In a tense, closed door caucus meeting this morning, during which House Democrats were made to go on the record on the question of whether they'd vote for a health care bill with a robust public option, some of the caucus' most nervous members got a bit of perspective from its longest serving members.
"It was really fairly simple speech," said Rep. John Dingell (D-MI). "All I did was to remind the members that the Republicans are out there to beat us by seeing to it that we accomplish nothing during this Congress especially on health care. It's exactly the same tactic, the same strategy they used in 1993. And I reminded them that that tactic took control of the House from us, because, one of the principal reasons was, we were not able to pass a health insurance bill."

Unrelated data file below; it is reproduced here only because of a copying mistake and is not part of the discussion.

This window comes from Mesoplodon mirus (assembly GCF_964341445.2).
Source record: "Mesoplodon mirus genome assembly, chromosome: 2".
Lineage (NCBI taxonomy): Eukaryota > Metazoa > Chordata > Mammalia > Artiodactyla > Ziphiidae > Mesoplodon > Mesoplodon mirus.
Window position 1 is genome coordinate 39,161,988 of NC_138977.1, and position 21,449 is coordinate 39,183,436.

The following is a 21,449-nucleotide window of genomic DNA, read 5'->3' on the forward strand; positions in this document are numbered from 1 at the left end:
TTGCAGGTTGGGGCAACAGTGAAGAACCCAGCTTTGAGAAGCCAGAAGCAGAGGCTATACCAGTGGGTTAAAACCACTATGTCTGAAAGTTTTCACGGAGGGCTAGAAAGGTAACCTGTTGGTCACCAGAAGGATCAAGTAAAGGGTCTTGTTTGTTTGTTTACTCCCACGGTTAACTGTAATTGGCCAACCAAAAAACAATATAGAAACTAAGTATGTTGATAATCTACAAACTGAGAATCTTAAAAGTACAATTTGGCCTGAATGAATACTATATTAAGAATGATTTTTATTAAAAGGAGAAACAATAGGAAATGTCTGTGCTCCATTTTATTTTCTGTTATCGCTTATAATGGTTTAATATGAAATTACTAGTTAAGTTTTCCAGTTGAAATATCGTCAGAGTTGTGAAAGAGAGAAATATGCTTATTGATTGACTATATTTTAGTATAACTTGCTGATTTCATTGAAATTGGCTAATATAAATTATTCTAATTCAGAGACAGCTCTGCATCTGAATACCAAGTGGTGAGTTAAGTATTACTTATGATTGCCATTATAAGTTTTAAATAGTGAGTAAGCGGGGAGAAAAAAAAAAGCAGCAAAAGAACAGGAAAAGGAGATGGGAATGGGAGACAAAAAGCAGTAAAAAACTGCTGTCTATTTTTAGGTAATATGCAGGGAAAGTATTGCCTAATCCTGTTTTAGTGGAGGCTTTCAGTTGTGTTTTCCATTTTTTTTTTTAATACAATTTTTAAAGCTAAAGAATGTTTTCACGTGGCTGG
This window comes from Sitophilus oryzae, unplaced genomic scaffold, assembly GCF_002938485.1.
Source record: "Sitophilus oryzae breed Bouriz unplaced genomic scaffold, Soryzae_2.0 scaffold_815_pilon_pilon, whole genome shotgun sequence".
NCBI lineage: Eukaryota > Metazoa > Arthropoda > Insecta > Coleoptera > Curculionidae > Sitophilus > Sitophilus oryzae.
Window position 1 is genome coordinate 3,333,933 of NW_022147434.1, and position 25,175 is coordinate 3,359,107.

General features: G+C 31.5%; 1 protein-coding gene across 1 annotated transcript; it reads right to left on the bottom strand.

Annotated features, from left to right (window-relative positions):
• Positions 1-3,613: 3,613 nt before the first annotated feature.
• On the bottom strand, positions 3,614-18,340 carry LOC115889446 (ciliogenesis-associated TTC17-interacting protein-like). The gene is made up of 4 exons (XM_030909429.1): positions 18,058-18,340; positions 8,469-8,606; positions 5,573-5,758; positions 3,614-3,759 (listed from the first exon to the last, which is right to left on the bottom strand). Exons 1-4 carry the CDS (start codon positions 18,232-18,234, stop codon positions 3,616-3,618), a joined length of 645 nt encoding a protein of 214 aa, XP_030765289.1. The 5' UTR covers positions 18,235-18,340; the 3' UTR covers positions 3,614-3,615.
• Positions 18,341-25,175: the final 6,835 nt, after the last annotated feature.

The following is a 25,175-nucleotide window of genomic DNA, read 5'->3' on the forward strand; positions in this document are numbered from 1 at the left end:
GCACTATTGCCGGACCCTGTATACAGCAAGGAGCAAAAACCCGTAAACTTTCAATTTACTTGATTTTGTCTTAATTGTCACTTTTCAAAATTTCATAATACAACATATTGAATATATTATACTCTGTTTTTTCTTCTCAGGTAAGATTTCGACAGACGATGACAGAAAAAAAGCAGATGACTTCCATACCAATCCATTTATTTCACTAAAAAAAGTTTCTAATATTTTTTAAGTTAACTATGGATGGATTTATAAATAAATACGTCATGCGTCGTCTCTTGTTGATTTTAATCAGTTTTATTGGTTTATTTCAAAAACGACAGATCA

Dingell tells me, "I reminded them that Democrats were divided on the issue. And I told them that if they want to come back and control the Congress they should get behind this bill."
The more immediate point, though, is that these members have made the wrong political calculation. "I told them that this country will support members that do what they think is right and go home and defend it," Dingell said, reminding them that the real danger is not that some of the bill's provisions, particularly the robust public option, might be unpopular in their districts, but that they go home empty handed.Read it all at TPMDC
Dingell's optimistic. "I think we're going to win--I think we very well have to win."
And he's putting that onus on the freshman and sophomore members who are still sitting on the fence on a robust public option bill, despite a week of intense lobbying on the part of Democratic leadership. "I also pointed out something--that this leadership is working much harder, and much more effectively on this legislation than last time on health care. It failed by only one vote that time. I pointed out that I don't think any of us would want to be the one vote that pulled this bill down."